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One of the responsibilities of staff members working in various levels of government is writing briefing memos for policy makers, who use the memos to educate themselves about issues and to guide them in forming protocols, procedures and laws. A briefing memo is a concise summary of an issue or case that presents a call for action to the reader. A successful memo persuades the reader to act by providing concrete evidence that is easy to understand and evaluate.
Begin the memo by writing "To:" and "From:" Insert the name of the sender and the recipient after the colons. On the next line, write the date that you wrote the memo. Finish this section by writing "Subject:" followed by the topic that the memo references.
Specify the action that you want to reader to take in the first sentence or paragraph of the memo.
Maintain the reader's attention by using brief, succinct paragraphs that are no more than 5 sentences long. When stating the reasons for taking action, list each reason in a separate paragraph.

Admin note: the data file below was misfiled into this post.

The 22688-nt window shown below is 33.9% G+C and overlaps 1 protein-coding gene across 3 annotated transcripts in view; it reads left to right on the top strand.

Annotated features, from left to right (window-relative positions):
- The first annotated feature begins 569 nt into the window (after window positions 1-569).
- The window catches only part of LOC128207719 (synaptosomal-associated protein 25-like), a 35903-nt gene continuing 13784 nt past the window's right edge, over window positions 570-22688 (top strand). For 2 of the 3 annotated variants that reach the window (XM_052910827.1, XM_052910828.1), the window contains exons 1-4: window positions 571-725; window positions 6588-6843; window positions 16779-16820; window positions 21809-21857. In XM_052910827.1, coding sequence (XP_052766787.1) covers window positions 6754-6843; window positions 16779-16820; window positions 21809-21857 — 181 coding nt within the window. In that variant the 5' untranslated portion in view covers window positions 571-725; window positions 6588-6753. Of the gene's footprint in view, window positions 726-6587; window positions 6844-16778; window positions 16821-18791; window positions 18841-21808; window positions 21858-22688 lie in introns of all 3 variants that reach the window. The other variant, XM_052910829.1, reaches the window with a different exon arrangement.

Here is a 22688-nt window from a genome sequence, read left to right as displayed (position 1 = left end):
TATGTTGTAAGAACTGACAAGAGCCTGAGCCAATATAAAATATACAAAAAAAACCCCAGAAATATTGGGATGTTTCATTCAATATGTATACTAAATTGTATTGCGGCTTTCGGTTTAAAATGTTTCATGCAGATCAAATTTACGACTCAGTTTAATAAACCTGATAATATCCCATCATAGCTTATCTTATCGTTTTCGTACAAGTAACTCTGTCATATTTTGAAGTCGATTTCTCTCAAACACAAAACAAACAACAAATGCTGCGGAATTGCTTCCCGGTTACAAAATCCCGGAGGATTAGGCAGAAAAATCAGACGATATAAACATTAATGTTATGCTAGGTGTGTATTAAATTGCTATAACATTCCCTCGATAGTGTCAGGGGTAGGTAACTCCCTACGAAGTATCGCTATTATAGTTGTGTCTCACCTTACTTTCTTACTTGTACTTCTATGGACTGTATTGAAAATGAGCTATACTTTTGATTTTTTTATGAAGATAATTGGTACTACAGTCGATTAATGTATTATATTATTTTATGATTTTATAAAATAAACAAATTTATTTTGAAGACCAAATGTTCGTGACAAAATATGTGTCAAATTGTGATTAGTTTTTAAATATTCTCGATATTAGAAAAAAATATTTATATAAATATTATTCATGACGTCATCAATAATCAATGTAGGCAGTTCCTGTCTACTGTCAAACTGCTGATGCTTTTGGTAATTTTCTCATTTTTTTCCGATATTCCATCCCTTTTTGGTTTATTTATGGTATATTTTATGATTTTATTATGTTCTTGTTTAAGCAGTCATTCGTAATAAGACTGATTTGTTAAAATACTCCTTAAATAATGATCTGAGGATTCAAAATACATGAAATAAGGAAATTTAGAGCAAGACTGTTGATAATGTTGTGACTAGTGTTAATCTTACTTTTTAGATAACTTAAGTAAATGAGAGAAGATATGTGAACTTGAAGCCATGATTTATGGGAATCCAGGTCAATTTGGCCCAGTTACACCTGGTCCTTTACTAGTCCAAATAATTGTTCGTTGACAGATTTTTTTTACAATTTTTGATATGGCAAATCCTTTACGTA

Use empirical evidence to persuade the reader of the need for the proposed course of action. For example, cite low-income housing statistics when seeking a change in a given zoning policy. Avoid generalizations that you cannot support with facts.
Outline the alternative courses of actions or policies, describing the advantages and disadvantages of each.
Avoid unnecessarily wordy or formal expressions, for example "as per our discussion," and technical jargon when you are citing facts and figures. Use simple, direct language that any reader can understand.
Use the active voice, as opposed to passive, throughout the memo to encourage action. If you know the recipient of the memo well, use first person pronouns like "I" and "we," because people are more likely to do something for those they feel they know personally. Emphasize such personal connections further by using contractions, such as "I'm".
Reiterate the necessity for action at the end of the memo. Be sure to indicate if there is a deadline for action that must be met.
A briefing memo that exceeds two pages in length becomes a report, which the reader is unlikely to read right away upon receipt.